367. The Future of Meat (Rebroadcast)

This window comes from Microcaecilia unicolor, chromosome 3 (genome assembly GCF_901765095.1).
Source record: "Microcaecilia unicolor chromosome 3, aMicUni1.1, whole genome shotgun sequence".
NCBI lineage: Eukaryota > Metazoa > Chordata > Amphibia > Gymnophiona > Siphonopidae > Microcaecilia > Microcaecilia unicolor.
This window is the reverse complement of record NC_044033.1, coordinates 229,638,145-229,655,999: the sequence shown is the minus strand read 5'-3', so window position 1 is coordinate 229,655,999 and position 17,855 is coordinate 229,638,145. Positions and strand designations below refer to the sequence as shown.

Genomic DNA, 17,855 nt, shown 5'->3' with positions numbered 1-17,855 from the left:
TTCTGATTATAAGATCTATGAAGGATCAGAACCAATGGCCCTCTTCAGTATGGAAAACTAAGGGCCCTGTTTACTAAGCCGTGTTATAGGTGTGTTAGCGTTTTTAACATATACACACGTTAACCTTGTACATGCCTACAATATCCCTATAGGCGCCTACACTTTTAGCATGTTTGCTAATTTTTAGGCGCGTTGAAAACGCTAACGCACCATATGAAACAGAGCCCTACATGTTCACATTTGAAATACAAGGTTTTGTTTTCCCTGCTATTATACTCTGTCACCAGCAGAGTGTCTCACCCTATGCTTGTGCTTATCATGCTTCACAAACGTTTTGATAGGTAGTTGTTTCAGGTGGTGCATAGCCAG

Josh their podcast listeners the episode. You're about to hear the future of meat was first published in february and quickly became one of our most downloaded episodes ever. Why is it because so many of you love to eat meat. Maybe or is it because so many of you don't love to eat meat. Also maybe let me explain. There is a movement happening right now a really large movement around meatless meat and meat lake food food that does not come from living animals. The california company beyond me had one of the hottest i._p._o.'s in recent memory and it's barely slowed down their market cricket calf. Now is over nine billion dollars impossible foods. The company you'll hear about in today's episode also appears to be headed for an i._p._o. And perhaps perhaps a similar success. Is it possible that fifty years from now or even twenty or even ten years most of the meat we eat won't come from animals animals. Let's check in then but for now here's our best attempt at describing the future of me <music>. Let's begin with a few basic facts fact number one a lot of people all over the world really like to eat meat especially beef pork doc chicken if you add all together. We're actually higher than we've been in recent history. Let's jason lusk. I'm a professor and head of the agricultural economics department at purdue university. I studied what we eat and why we eat it and then in terms of overall meat consumption per capita in the u._s. How do we rank worldwide worldwide. We're we're the king meters so compared to almost any other country in the world. We eat more meat per capita. Even brazil argentina. Yes yes and part of that. Difference is income-based so if you took argentina brazil and adjusted for income they would probably be consuming more than us but we happen to be richer so we eat a little more. The average american consumes roughly two hundred pounds of meat a year. That's an average so let's say your meat eater and someone in your family is vegetarian. Can you might be putting away four hundred pounds a year but in america at least there aren't that many vegetarians. I probably have the largest data set of <hes> vegetarians of any other researcher that i know really why i've been doing a survey of u._s. Food consumers every month for about five years and one of the questions i ask are you uh-huh vegan or vegetarian so over five years time and about a thousand people a month. I've got about sixty thousand observations. Wow and is this a nationwide in wide data survey. It is <hes> representative in terms of age income education. I'd say on average you're looking at about three to five percent of people will say yes to that question that say there's a very slight uptick over the last five years so again a lot of meeting in america what are some other countries that consume a lot of meat australia and new zealand israel canada russia most european countries and increasingly china one of the things we we know is that when consumers get a little more income in their pocket one of the first things they do want to add high value proteins to their diets. What is the relationship generally between g._d._p. Meat meat consumption positive <hes> although sort of diminishing returns so as you get to really high income levels it might even tell off a little bit but certainly at the lower end of that spectrum as a country grows in adds more g._d._p. Start to see some pretty rapid increases in meat consumption. Meat consumption is of course driven by social and religious factors as well by health concerns and animal welfare. Not everyone agrees that humans should be eating animals at all that said we should probably assume that the demand for me will continue to rise as more of the world keeps getting richer. How's the supply side doing with. This increased demand quite well. The meat industry is massive and complicated and often heavily subsidized but long story short if you go by the availability of meat and especially what consumers pay this is an economic success story so prices of almost oliver meat products have declined pretty considerably over the last sixty to one hundred years and and the reason is that we have become so much more productive at at producing meat if you look at most of the statistics like they might have port produced per south and we'd take out a lot of the seasonal variation that we used just to see these animals have been pride indoors and and you look at at poultry production and broiler production the amount of meat that's produced per broiler has risen dramatically almost doubled say over the last fifty to one hundred years while also consuming slightly less feed. That's due largely to selective elective reading and other technologies same goes for beef production. We get a lot more meat per animal for example on a smaller amount of land and as you can imagine people concerned with animal welfare may not celebrate these efficiency improvements and then there's the argument that that despite these efficiency improvements turning animals into food is wildly inefficient because the cow didn't evolve to be meat. That's the thing that's that's pat brown. Use a longtime stanford biomedical researcher who's done groundbreaking work in genetics. The cow evolved to be a cow and make more cows and not to be eaten by humans and it's not very good at making me meaning it takes an enormous amount of food and water and other resources to turn a a cow or a pig into dinner much more than plant based foods and is pat brown sees it that is not even the worst of it the most environmentally destructive technology on earth using animals in food production. Nothing else even comes close. Not everyone agrees that meat production is the environment's biggest enemy what's not in dispute is that global demand for me is high and rising and that the production of meat is resource intensive and at the very least environmental challenge with implications for climate climate change pat brown thinks he has a solution to these problems. You started a company. The company whose mission is to completely replace vice animals as a food production technology by twenty thirty five the meat industry as you can. Imagine has other ideas we want to keep the term meet and to what is traditionally harvested and raised <hes> in the traditional manner today on freakonomics radio everything. You always wanted to know about me about meatless. Let's meet and where meat meets future mm-hmm from from stitcher and w productions. This is freakonomics radio. The podcast explores the hidden side of everything. Here's your host stephen duffner. What determines which food food you put in your mouth every day. There are plainly a lot of factors personal preference tradition geography on and on so take something like <unk> horse consumption that it's almost unheard of to even think about consuming a horse in the united states jason lusk again the <unk> agricultural economist whereas you go to belgium or france it would be a commonly consumed dish but there's another big factor that determines who eats what technology <music> technology related to how food is grown preserved transported but also technology that isn't even related to the food itself consider the case of mutton. Mutton is the meat of an adult sheep. The meat of young sheep is called lamb. I'm willing eh that you have not eaten in the last six months. Probably the last six years maybe never but if we were talking one hundred years ago oh different story that certainly the case that back in the nineteen twenties and thirties at that mutton was a much more commonly consumed product. Mutton was a staple of the american diet. One of the standard items shipped to soldiers during world war two was canned mutton but shortly after the war mutton and started to disappear what happened as she is. Not just me okay. Sheep is not just meet these are multi product product species and their valuable not just for their meat but further wall oh yeah wool and unlike leather which can be harvested only once from from an animal you can share wool from one sheep many times over many years so anything that affects the demand for wool is also going to affect the underlying market for the rest of the <hes> of the underlying animals and what might affect the demand for wool how about synthetic substitutes nylon for instance was created created by dupont in nineteen thirty five and became available to the public in nineteen forty a year later polyester was invented so anytime you had new clothing technologies come along that's going to affect the underlying demand for for sheep and make them less less valuable than they would have been otherwise so an increase increase in synthetic fabrics led to a shrinking demand for wool which meant that although sheep that had been kept around for shearing no longer needed to be kept around and also will subsidies were repealed and america's sheep flock drastically shrank from high of fifty six million in nineteen forty two. You barely five million today. It is amazing. I've worked at several <hes> agricultural universities across the u._s. Now often the largest sheep herds in those states or at the university research farms and fewer sheep meant less mutton for dinner is it possible americans would have stopped eating mutton without the rise of synthetic fabrics bricks absolutely if you ask a room full of meat eaters to name their favourite me. I doubt one of them will say mutton still this. This is just one example of how technology can have a big effect on the meat we eat and if you talk to certain people it's easy to believe that we're on the verge of a similar similar but much larger technological shift okay. My name is pat brown. I am currently the c._e._o. And founder impossible foods whose mission is to completely replace animals as a food production technology brown grew up in the suburbs of washington dc z. as well as paris and taipei father worked for the c._i._a. He studied to be a pediatrician and in fact completed his medical residency but he switched switched to biochemistry research. I had the best job in the world. <hes> at stanford my job was basically to discover and invent things and follow my curiosity. Brown did this for many years and was considered a world-class researcher. One of his breakthroughs was a new tool for genetic mapping. It's called the d._n._a. Micro ray that lets you read all the words sal is using and effectively kind of start to learn the vocabulary learn how the genome writes the life story of a cell or something like that it also has practical applications because what it's doing in sort of a deterministic way specifies the potential of that cell or if it's a cancer sal some people think the d._n._a. Micro array will win. Pat brown a nobel rebel prize when i bring this up he just shakes his head and smiles. It's clear that his research was deep passion for me. This was the dream job. It was like in the renaissance you know having the magies as <hes> patrons or something like that but after many years brown wanted a change he was in his mid fifty s. He took a sabbatical figure out his next move. It started out with <hes> stepping back from the work. I was doing and ask myself the most important thing i could do. What could i do that. We have the biggest positive impact on the world and looking at what are the biggest unsolved problems in the world. I came relatively quickly. They conclusion that the use of animals fruit production technology is by far and <unk>. I'd give you endless reasons why that's true but it is absolutely true by far the most environmentally destructive thing that humans do there is indeed a great deal of evidence for this argument coming across the entire environmental spectrum the agricultural historian james mcwilliams a book called just food are used that quote every environmental mental problems related to contemporary agriculture ends up having its deepest roots in meat production monocropping excessive applications of nitrogen fertilizer addiction fiction to insecticides rainforest depletion land degradation topsoil runoff declining water supplies even global warming all these problems mcwilliams williams writes would be considerably less severe if people ate meat rarely if ever. There's no doubt that meat production has environmental consequences focuses. Jason lusk again to suggest that it's the most damaging environmental thing we do is <hes> i think pretty extreme overstatement but what about the greenhouse gas gas emissions associated with raising me especially in the u._s. Which is the world's largest beef producer our own e._p._a. Environmental protection agency suggests that all of livestock contributes about three percent of our total greenhouse gas emissions so i mean three percent is not nothing but it's it's not the major contributor contributor that we see that that number i should say is much higher than many other parts of the world so the carbon impacts per pound produced are so much smaller. We're here than a lot of other world but when you tell people the way to reduce carbon emissions is to intensify animal production and that's not a story a lot of people like to hear because why not it sounds ah gets against animal welfare well two reasons exactly one is there are concerns about animal welfare particularly when you're talking about ruler chickens or or hogs less so about cattle the other one is there are concerns about when you concentrate all animals one place and get all this waste in in a location that you have to think about creative eight of ways to deal with that don't have some significant our mental problems so the e._p._a. Number livestock contributing three percent does that include the entire production chain go because some of the numbers that i see from environmental activists is much much higher than that the u n estimate that you often hear from iraq originally it was created in this report called livestock. Long shadow was something around nineteen percent that nineteen percent roughly number is a global number. <hes> actually there was a study that came out pointing out some flaws in that so they reduced it somewhat in any case there is is a growing concern in many quarters over the externalities of meat production over the last five to ten years. There's been a lot of negative publicity stories about environmental impacts about carbon emissions about animal welfare and if you just look at the news stories you would think boy <hes> people must be really cutting back in the sort of frightful stories that you see on the front pages of the newspapers but if you look at the data itself <hes> demand looks fairly elise stable and so that suggested either. It's it's hard to change people's preferences on this. There's something about meat consumption. Some people would argue that were evolved to like meet that it's a protein vitamin packed. You know tasty punch that we've grown to enjoy as a species there are are some people that even argue that it's one of the reasons we became a smart as we did the vitamins and nutrients during that meet allowed our brains to you develop in certain ways that it might have not otherwise pat brown saw same strong preference for me when he decided that the number one scientific scientific problem to solve was replacing animals as food and it's a problem that nobody was working on in any serious way because everybody recognize that most people in the world including most environmental scientists and people who care about this stuff a love the food that we get from animals so much that they can't imagine <hes> giving those up brown himself was a longtime vegan so i've i haven't eaten you know beat for decades gauge and that's just a personal choice that i made long before i realized the destructive impact of that industry that was a choice for other reasons and it wasn't something that i felt like you know i was in a position. Tell other people to do and i still don't feel like there's any value in doing that. Brown makes an interesting point here many of us when we feel strongly about something environmental issue or social or economic because you were inclined to put forth a moral argument amaro argument would appear to be persuasive evidence of the highest order. You should do this thing because it's the right thing to do but there is a ton of research showing that moral arguments are generally ineffective. People may smile at you and nod but they won't change their behavior. That's what brown realized about meet. The basic problem is that that people are not gonna stop wanting these foods and the only way you're gonna solve it is not by estimate you halfway and give them a substandard product. That doesn't deliver what they know. They want from meat or fish or anything like that the only way to do it. Is you have to say. We're going to do with a much harder thing. Which is we're going to figure out how to make meet. That's not just as delicious as the meat. We get from animals. It's more delicious and better nutritionally and more affordable double and so forth in other words a marginal improvement on the standard veggie burger would not do it's been tried. It just doesn't work. It's a waste of effort offered so brown's started fooling around in his lab doing some kind of micro experiments just to convince myself in a way that this was doable the early experiments were fairly encouraging. I felt like okay. There's a bunch of things i thought <hes> could be useful and then i felt like i could just go in with a little bit more confidence to talk the investors. The investors meaning venture capitalists remember brown is at stanford which is next door to the the biggest pile of venture capital in the history of the world then basically by pitch them. Was you know it was it was very naive from a fundraising standpoint in the sense and set <hes> basically i mostly just told them about how there's this absolutely critical environmental told disaster that needs to be solved and and they're probably expecting to hear something now about carbon capture. That's that's the thing. Most people still are so anyway. Blah blah blah so i told these guys look. This is an environmental disaster. No one's doing anything about it. I'm going to solve it for you. So how does the almost pediatrician who became a freewheeling biochemist build a better meet from the ground up that amazing story after the break okay bingo. This is how we're going to do. I'd freakonomics radio sponsored by kronos cronos knows that hiring in retaining a modern workforce of salaried hourly full and part-time workers can be challenging especially in today's competitive job market. That's why kronos puts h._r. <unk> payroll talent and time in one place so h._r. 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I dot google dot com switch to google fi a phone plan by google. It's estimated that more than half of the greenhouse gas emissions associated with all animal agriculture comes comes from cows and that is due to the fact that be for ruminant animals the purdue economists jason lusk again their stomachs produce methane <hes> <hes> comes out the front end not the back end is a lot of people think and as a consequence we look at carbon consequences mainly beef that people focus on not pork birchington because <hes> they don't have the same kind of digestive systems. There has been progress in this area for instance. It turns out that adding seaweed to cattle. Oh feed drastically reduces their methane output but the scientists pat brown is looking for a much bigger change to the animal agriculture industry. If i could god snap my fingers and make that industry disappear right now which i would do i could and it'd be a great thing for the world. It is very unlikely to disappear anytime soon. It is a trillion dollar global industry supported in many places by government subsidies selling a product product that billions of people consume once twice three times a day. Pat brown's desire would seem to be an impossible one in the company. He founded is called impossible foods. It's essentially a tech startup. It's raised more than seven hundred fifty million dollars in venture capital. Oh and as of may was valued at two billion dollars so we've only been <hes> in existence for about seven years and we have a lot three eight hundred people we started basically <hes> building a team of some of the best scientists in the world to study how meat works basically and and by that i mean to really understand that a basic level the way in my previous life. When i was about medical scientist we might be studying how a normal cell of this particular kind become a cancer cell understanding the basic biochemical mechanisms in this case but we want anton just stand was what are the basic biochemical mechanisms that account for the unique flavor chemistry mystery and their flavor behavior and aromas and textures and juicy nece and all those are qualities that consumers value in meat and we spent spent about two and a half years just doing basic research trying to answer that question before we really started working on a product and then uh-huh decided for strategic reasons that our first product would be while ground beef made entirely from plants because burger's what people want or well. There's a lot of <hes> <hes> reasons why i think it was a good strategic choice the largest single category of meeting the u._s. It's probably the most iconic kind of meat in the u._s. It seemed like the ideal vehicle for communicating to consumers that delicious meat <hes> doesn't have to come from animals <hes> because it's it's sort of the uber or meat for a lot of people hooper lower case you with a lower keep not kaelin burgers and beef production is the most environmentally environmentally destructive segment of the an wider culture industry so from an impact standpoint it made sense as a choice so pat brown said about repurposing the scientific wisdom accrued over a long fruitful career in in biomedicine a career that may improve the health and wellbeing of countless millions and now he got to work on a truly earthshaking project building a better burger. A burger doesn't come from a cow impossible burger so oh how did that work. What ingredients do you put in an impossible burger. That's an interesting aspect signs. Which is that we didn't look for. What are the precisely specific choices of ingredients that would work. We studied what are the biochemical chemical properties we need from the set of ingredients and then we did a survey of things available from the plant world that match those biophysical we'll properties and so forth of which there were choices so what are the main components of this burger. I can tell you what it's made of right now. The what it's made of right now is different from how it was made two years ago and that was different from how has made two and a half years ago and the next version asian. We're going to launch his co. Quite different set of ingredients. We i interviewed brown several months ago the main ingredients at the time included a protein from wheat a protein from potato starch from potatoes but a protein from potatoes to byproduct of starch production among the other ingredients coconut oils the major fats horse and and then we have a bunch of other small molecules but they're all familiar with things acids of vitamin sugars nutrients but all these ingredients did not make pat brown's plant eh based hamburger meat taste or act or look lake hamburger meat. It was still missing a critical component. A component called him okay so he has found in essentially every living thing and he implants and human animals is the exact same molecule okay. It's it's just one of the most ubiquitous ubiquitous and fundamental molecules in life on earth period the system that burns calories to produce energy uses team as an essential component and it's what carries oxygen in your blood what and what makes your blood red and none of this we discovered this has been known for a long time and and <hes> so animals have a lot more hime than plants dance and it's that very high concentration of him that accounts for the unique flavors of meat that you would recognize something as meat. It's the overwhelmingly dominant factor in making the unique taste of meat and visit isn't involved in texture and mouth feel and all that as well he does taste just okay just taste texture and mouth feel are important and there's a whole nother set of research around that super important it kinda gets short shrift because people think of the flavor as sort of the most most dramatic thing about me but you have to get out of this stuff right to brown and his team of scientists after a couple years of research and experimentation were getting a lot lot of that stuff right but without him a lot of hime their meatless meat would never resemble meat so there is one component of a certain kind of plant that has a high concentration team and that is in plants that fix nitrogen taking nitrous from the air and turn it into fertilizer <hes> they they have a structure called the root nodule <hes> joe where nurtured and fixation takes place and for reasons that are too complicated to explain right now they they that has a high concentration of team and i just happened to know this from way back and and if you slice open the root nodules of one of these plants they have such a high concentration of him that they look like a freshly cut steak okay and and i did a calculation shen about the concentration of that stuff so chemo. Goldman is a protein which is virtually identical to the team protein in muscle tissue which is called my globe and <hes> that there was is enough leg hemoglobin in the root nodules of the u._s. Soybean crop to replace all the team in all the meat consumed in the u._s. Okay so i thought genius okay. We'll just go out and harvest all these root nodules from the u._s. Soybean crop and we'll get this stuff practically for free well so are raised money for the company and we spent like half the money trying to figure out how to harvest sees raju from soybean plant only basically the finally convince ourselves said it was a terrible idea but if you are a veteran scientists lake brown a little failure is not so offputting eating you know you're going to be doing things that are pushing the limits and trying entirely new things and a lot of we're gonna fail and if you don't have a high high tolerance for that and realize that basically the way you do really really important cool stuff is by trying a lot of things and not punishing punishing yourself for the failures but just celebrating the successes you know you're you're not going to accomplish as much in the idea of buying up all the root nodules of the u._s. With soybean crop wasn't a complete failure. I mean we got enough that we could do experiments to prove that really wasn't magic ingredient from flavor and so forth but then we had to start all over and then <hes> <hes> what we did was we said okay. We're going to have to engineer a microorganism produce gobs of this team protein okay and since now we weren't it bound by any natural source we looked at like three dozen different proteins everything from pera museum to <hes> barley to <hes> hell's gate bacteria which is like this plant back there till that lives in in deep sea vents at near new zealand. That's that survives temperatures above the boiling point of water <hes> that we mostly just looked for fun but finding about that and the reason we rejected is that that you <hes> it it's so heat stable that you can cook a burger to cooking temperature and it still says stays bright red because it doesn't unfold but anyway and then we pick the best one which turned out to be just coincidentally soiling hemoglobin which was the moment going asteroid is actually pretty good. It wasn't really a brilliant idea would <unk> accidentally turned out to be the right choice through the magic of modern plant engineering pat brown's team began creating massive stocks of him <hes> and that would help catapult the impossible burger well beyond the realm of the standard veggie burger the mostly unloved veggie burger. We should say the impossible. Burger looks like hamburger meat. When it's raw in when it's cooked it behaves like hamburger meat most important. It tastes like hamburger. I would like the american earth an impossible. Here's how would you like. Oh the media. Maybe in the middle. It's the freakonomics radio team recently eight some impossible burgers in a restaurant near times square. I actually can't tasted like it is like a good day for the impossible for economics zac lipinski housing craig o. rien kelly and greg rippin. Their meal happened to coincide with the release of impossible burger two point. Oh oh an updated recipe that uses a soy protein instead of a week protein and has a few more tweaks less salt sunflower oil to cut the coconut toil and no more is anthem gummer condom in my own tasting experience impossible burger. One point zero was really good but a little slushy eighty two point zero was burger tastic. I did not record my burger tasting but if i did it would have sounded like this <music>. These are of course are subjective observations. Here's some actual evidence impossible. Burgers are already being served served in thousands of locations primarily in the u._s. But also hong kong and macau these include very high end restaurants in new york and california as well as fast food chains sounds like you mommy burger white castle and burger king which after piloting the impossible walker in saint louis this spring has just gone nationwide impossible hospital also has plans to start selling its burger meat in grocery stores this year we've grown in terms of our sales and revenue and so forth about thirty fold in the past year and our goal is to completely replace animals food technology by twenty thirty five that means we have to approximately double in size and an impact every year for the next you know eighteen years. Are we understand that you are taking aim at pigs and chickens and fish as well yes of course so when when we first started out we were working on technology platform and sort of the know how about how meat works in general we were working on <hes> understanding dairy products and cheeses and and stuff like that and then we decide okay we have to pick one product launch with and then we have to from commercialization sandpoint just go all in on it for a while as the scientists as a scientist. Were you reluctant to kind of narrow yourself for that commercial interest or did you appreciate that this. This is the way in this world things actually happen. Both i mean let's put it this way. I would like to be able to to pursue all these things in parallel and if i had the resources sources i would but if we launched another product right now we just be competing against ourselves for resources for commercialization so just doesn't make any sense <music> we put out an episode not long ago called two totally opposite ways to save the planet it. It featured the science journalist charles man. Are we going to deal with climate change. There've been two ways that have been suggested overarching ways to represent if you like polls continuum and they've been fighting with each other for decades the two polls are represented by what man calls in his latest book the wizard and the prophet the prophet sees environmental destruction as a problem best addressed by restoring nature to its natural state the wizard. Meanwhile believes that technology analogy can address environmental dangers. This is of course a typology a shorthand. A profit doesn't necessarily fear technology any more within a wizard fears nature that said if there were ever an embodiment of the wizard profit hybrid person driven by idealism an pragmatism in equal measure. I'd say it's brown from impossible foods which means his invention has the capacity city to upset people all across the spectrum the consumers and activists who might cheer a meatless meat are often the same mm sort of people who are anti g._m._o. Genetically modified organisms in the impossible burger would not have been possible without it's genetically modified him which by the way the f._d._a. Recently declared safe after challenges from environmental groups like friends of the earth another group that might object to impossible foods the meat industry you know the ones who use actual animals to raise food. My name is kelly fogarty and i serve as the executive vice president for the united states cattlemen's association and i am a fifth generation beef cattle rancher here in oakdale california. I'm just curious as a woman. You find yourself ever wishing the u._s. Cattlemen's association would change their name or you okay with it. You know it's funny. You mentioned that there was always a little bit of a notion there in the back of my mind of a have you know of course being an industry for so long i take it as representing all of the livestock industry but definitely having a special nod to all the a female ranchers out there would be nice to have as well and what is the primary difference between the u._s. Cattlemen's association and the national cattlemen's beef association as the united states cattlemen's association. We are made up primarily of cattle producers so your family ranches. You know cow. Calf operations is run by producers and kind of four producers as what u._s._c._c._a. was built on whereas national cattlemen's beef association does include some more of packer occur influences as well as some of the processing facilities as well. Can you just talk generally for a moment. How big of a threat does the beef industry receive from alternative quote meat so from our end and looking at the quote unquote meat and appreciate you <hes> hito using those quotes around that too from our end. We're not so much seeing it as a threat to our product well we really looking at is not <hes> limit on consumer choice or trying to back one product out of the market. It's really to make sure that we're keeping the information out there accurate and that what is available consumers and what is being shown to consumers on labels is accurate to what the product actually is in two thousand eighteen forties organization filed a petition with the u._s._d._a. to prevent products from being labeled as beef or meet unless they come from cow couch. I mean does that mean that your organization thinks that consumers are confused by labeling that the primary objection so the primary deduction from from the united states cattlemen's association is that we want to keep the term meet to what is traditionally only harvested and raised in the traditional manner and so when we see the term meat being put on these products that is not derived from that that <hes> definition what our producers came to us in really wanted us to act on was what we saw happened in other industries specifically typically when you look at the dairy industry and where the term milk has now been used almond milk for instance which comes from almonds not animals which led the national milk producers federation to argue that it should not be sold as almond milk the f._d._a. Commissioner seem seem to agree pointing out that quote and almond doesn't lactate and the agency is now reviewing the labeling policy. Which is why you may soon see your grocery store. We're carrying almond beverage rather than almond milk. There are important differences between so-called milk that doesn't come from animals and so-called meet that doesn't come from animals almond milk as very different nutritional content and cow's milk the impossible burger. Meanwhile has a similar nutritional attritional profile to hamburger including the iron content which vegans can have trouble getting enough of that's another reason why kellie fogarty and the u._s. Cattlemen's association association might not want the impossible burger to be labeled me. I am just curious about the kind of i guess mental state of your industry because i was looking at your facebook page and one post the other day lead with with the following eat or be eaten <hes> be at the table or on the menu fight or be forgotten saddam that sounds it would make me believe that that the future of meat is one in which cattle ranchers feel a little bit like an endangered species or at least under assault. I think that speaks to a lot of i think misconceptions that are out there regarding the u._s. beef industry whether it be in terms of nutrition environment animal welfare. You're <hes> we've. We've really been hit from a lot of different angles over the years okay well. According to some scientific research meat production an and or cattle ranching are among the most environmentally damaging activities on on earth between the resource intensiveness land but especially the water and the extra analyses the runoff manure and chemicals into groundwater. I think one of the first points to make is that cattle cattle are are really they're defined as as what is termed as upside dealers and so- cattle today they're turning plans that have little to no nutritional value just as is into a high quality and a highly high dense protein and so so when you look at where cattle grazing in the u._s. and then also across the world a lot of the land that they are grazing on orland that is not suitable for crops or or would be a kind of looking as a highly marginal type of of land and the ability of livestock to turn what is is there into something that can feed the world is pretty remarkable. Fogarty believes her. The industry has been unfairly maligned that has come to be seen as a target for environmentalist groups and causes. I would absolutely say the livestock industry <hes> and into that matter agriculture industry as a whole i think has really been at the brunt of a lot of a lot of disinformation campaigns fogarty points to the u._n. Report claiming that the global livestock industries greenhouse gas emissions were shockingly high report that was found to be built on faulty calculations yeah so it was a really an equitable and grossly inflated percentage that really turned a conversation. The inflated percentage around eighteen percent was really around fourteen point five percent so grossly inflated. Maybe in the eye of the aggrieved fogarty already says that even though the air was acknowledged and a revised report was issued folks have not forgotten it as much as we wish shh. It's still something that it's hard to have folks kind of unreal need or know something that they initially saw the fact is the agricultural industry is massive and massively complex without question it exacts costs on the environment it also provides hides benefits that are literally the stuff of life delicious abundant affordable food as with any industry there are trade-offs trade-offs and there's friction activists tend to overstate their claims in order to encourage reform industry defenders tend to paper over legitimate intimate concerns but in the food industry especially it's clear that a revolution is underway a revolution to have our food be not just delicious wishes and abundant and affordable but sustainable too with fewer negative extra nowadays some startups like impossible foods focus on cleverly engineering plant matter to taste like the animal flesh so many people love other startups are working on what's called lab grown meat using animal stem themselves to grow food without animals. This is still quite young technology but it's very well funded. I was curious to hear kelly. Fogarty's view you of this. One of the investors in the lab meet quote company memphis meets <hes> is cargill <hes> which is is a major constituent of the big meat industry. <hes> i mean another investor for what it's worth is bill gates but i'm curious. What's what's your position on that. Because the way i think about this long-term longterm presumably affirm cargill can win the future with alternative quote meet in a way that a cattle rancher can't so oh i'm curious what the position is of ranchers on this kind of investment from a firm light cargo or other firms that are sort of hedging their bets awesome on the future of meat you know and it's a really interesting point in it's it's been a bit of a tough pill for producers to swallow <hes> the fact that some the big three some of these big processing plants that have been so obviously heavily focused and have been livestock dominant are now now kind of going into this alternative in sometimes a cell cultured lab meets alternative proteins and it really has been a point of contention among a lot of producers who are kind of <hes> confused unsure feel a little bit. <hes> you know kind of how you know trying to think of the right term here but i don't wanna say betrayed by by the industry but but a little bit so others may soon feel betrayed as well a company called modern meadows is using similar technology to grow leather in the lab without the need for cattle the israeli company super meat is focused on growing chicken impossible foods is experimenting with fish substitutes including an anchovy flavored broth roth and then there's a company called finless foods. Finless foods is taking seafood back to basics and creating real fish meat entirely early without mercury plastic without the need for antibiotics or growth hormones and also without the need for fishing or the killing of animals because we grow the fish directly from stem cells. It's mike selden the co founder and c._e._o. Of finless he's twenty seven years old. He started out as a cancer researcher. Searcher lake pat brown. You could call him a wizard prophet hybrid. He does take issue with the idea of lab grown food. The reality what is like labs are by definition experimental are not scalable see. This won't be grown in a lab at all. It's prototypes in the lab in the same way. Snacks are prototypes in a lab doritos are prototypes in a lab by material scientists looking at different dimensions of like crunch and torsion and all these other sort of mechanical properties <hes> so what are facility will look like when we're actually at production scale. It's something really a lot closer to a brewery. <hes> big steel tanks that are sort of allowing these cells space in order to divide and grow into large quantities of themselves while accessing all the nutrients that we put inside of this nutritional broth aw the fishing industry the meat industry exact its share of environmental costs but lake pat brown. Mike seldom does not want his company to win on goodwill points so the goal of finless foods is not to create something that competes on ethics or morals or environmental goals. It's something that will compete heat on taste price in nutrition. The things that people actually care about you know right now <hes> everybody really loves wales and people hate when wales are killed old what changed because we used to kill whales for their blubber in order to light lamps. It wasn't an ethical movement. It wasn't that people woke up one day and decided did oh killing whales is wrong. It was that we ended up using kerosene instead. We found another technological solution supply-side change that didn't play on people's morals laurels in order to win. We see ourselves as something like that. You know why work with an animal at all. If you don't need to indeed you could imagine in the not so distant future a scenario in which you could instantly summon any food imaginable new foods new combinations but also foods that long ago fell out of favour. How much fun would that be. I asked the agricultural economist jason lusk about this if we had a three d. printer and let's say had just we'll be conservative one hundred buttons of different foods that it could make me does anyone anyone pressed the button button on the great things about our food system is that it's a food system that yes makes food affordable but also has has a whole awful lot of choice for people who are willing to pay it and i bet there's probably at least one or two people out there that will push that button. I also asked lusk for his economic views on the future of meat especially the sort of projects that inventors like mike selden and pat brown or working on you know i. I have no problems with what you know. Dr brown's trying to do their an indeed. I think it's very exciting this technology and i think you automatically. It'll come down to whether this lab. Grown meat can compete on the merit so there's no free lunch here in fact that impossible burger. I've seen it on menus. It's almost always higher price than the traditional beefburger now as an economist look at that and say those prices to me should be signaling something about resource use. Maybe it's 'perfect. Maybe there's some extra analogies but they should reflect all the resources that were used to go into produce that product. It's one of the reasons that beef is more expensive than say chicken. It takes more time more inputs to get produce a pound of beef than a pound of chicken. So why is it that the impossible burger is more expensive the regular burger now <hes> it could be that this is just a start up and they're not working at scale once. They really scale this thing up at a really bring the price down it could be. They're also marketing to a particular. A higher income consumer is willing to pay a little more but i think you know if the claims about <hes> the impossible burger are truth overtime one would expect these <hes> <hes> products to come down significantly in price and be much less expensive than beef production and this is not gonna be friends happy but if they can do that good for him <hes> in consumers want to pay for this part of your life the way it tastes and it saves money which means it savings and resources i think in that sense it's a great technology coming coming up next time on freakonomics radio another n._f._l. Season is about to start. How is this year different mall other years. We've seen hundreds and hundreds of millions of dollars worth of bets made since we launched and seems to be getting bigger every month recent supreme court ruling cleared the way for widespread sidespread legal sports betting in the u._s. Should we be worried we do know of gambling is associated with lots of bad social affects okay but if you are going to bet on sports what's the first step so a number one learn statistics for sports betting in in the u._s. It is not just fantasy anymore. It's next time on freakonomics radio. Freakonomics radio is produced by stitcher and governor productions. This episode was produced by zach lipinski. Our staff also includes alison craig low greg rippin harry huggins met hickey and korean wallace. Our intern is daphne acne chen. We had helped this week from nelly osborne or theme. Song is mr fortune hitchhikers. All the other music was composed by lee scare. 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Ooh stitcher freakonomics listeners. My name is mick turner. I'm nick batra and we are two comedians who are bad with money. We need more of it so we started this podcast to learn how to make some money every week. We try a new get rich. Quick scheme in in this gig economy to see if we can make money doing it. Some are legit others are less. We try plasma donation. We walk dogs at aren't ours. We write e books. We move the furniture back and forth. We sell drugs. We sneak things across the border. They are drugs. We bribed cops costumes in hollywood boulevard and shake people's both hands that don't want to be shaking. One of us takes a bullet and sells it at a pawn shop. We don't make much money that episode now in fact my friend unwanted bullet bag. Gingrich nick is out august twenty seven subscribe wherever you get your podcast.